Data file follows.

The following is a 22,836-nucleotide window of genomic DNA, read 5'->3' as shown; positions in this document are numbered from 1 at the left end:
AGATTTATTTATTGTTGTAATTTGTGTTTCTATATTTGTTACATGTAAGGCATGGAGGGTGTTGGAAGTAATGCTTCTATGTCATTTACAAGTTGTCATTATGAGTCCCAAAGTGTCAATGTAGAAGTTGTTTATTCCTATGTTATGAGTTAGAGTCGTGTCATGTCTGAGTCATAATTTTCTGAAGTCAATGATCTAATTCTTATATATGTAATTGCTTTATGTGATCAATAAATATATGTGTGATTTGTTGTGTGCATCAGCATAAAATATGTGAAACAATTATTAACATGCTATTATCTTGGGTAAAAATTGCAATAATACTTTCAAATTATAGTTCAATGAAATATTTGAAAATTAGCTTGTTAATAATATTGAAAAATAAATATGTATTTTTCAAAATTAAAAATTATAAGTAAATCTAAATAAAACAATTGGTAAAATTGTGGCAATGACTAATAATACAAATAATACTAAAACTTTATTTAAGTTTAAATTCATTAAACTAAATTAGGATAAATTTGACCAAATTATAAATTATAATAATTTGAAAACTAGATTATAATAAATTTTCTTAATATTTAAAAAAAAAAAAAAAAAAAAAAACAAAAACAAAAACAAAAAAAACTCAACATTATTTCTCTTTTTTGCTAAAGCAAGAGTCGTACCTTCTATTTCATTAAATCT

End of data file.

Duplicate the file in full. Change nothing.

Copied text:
The following is a 22,836-nucleotide window of genomic DNA, read 5'->3' as shown; positions in this document are numbered from 1 at the left end:
AGATTTATTTATTGTTGTAATTTGTGTTTCTATATTTGTTACATGTAAGGCATGGAGGGTGTTGGAAGTAATGCTTCTATGTCATTTACAAGTTGTCATTATGAGTCCCAAAGTGTCAATGTAGAAGTTGTTTATTCCTATGTTATGAGTTAGAGTCGTGTCATGTCTGAGTCATAATTTTCTGAAGTCAATGATCTAATTCTTATATATGTAATTGCTTTATGTGATCAATAAATATATGTGTGATTTGTTGTGTGCATCAGCATAAAATATGTGAAACAATTATTAACATGCTATTATCTTGGGTAAAAATTGCAATAATACTTTCAAATTATAGTTCAATGAAATATTTGAAAATTAGCTTGTTAATAATATTGAAAAATAAATATGTATTTTTCAAAATTAAAAATTATAAGTAAATCTAAATAAAACAATTGGTAAAATTGTGGCAATGACTAATAATACAAATAATACTAAAACTTTATTTAAGTTTAAATTCATTAAACTAAATTAGGATAAATTTGACCAAATTATAAATTATAATAATTTGAAAACTAGATTATAATAAATTTTCTTAATATTTAAAAAAAAAAAAAAAAAAAAAAACAAAAACAAAAACAAAAAAAACTCAACATTATTTCTCTTTTTTGCTAAAGCAAGAGTCGTACCTTCTATTTCATTAAATCT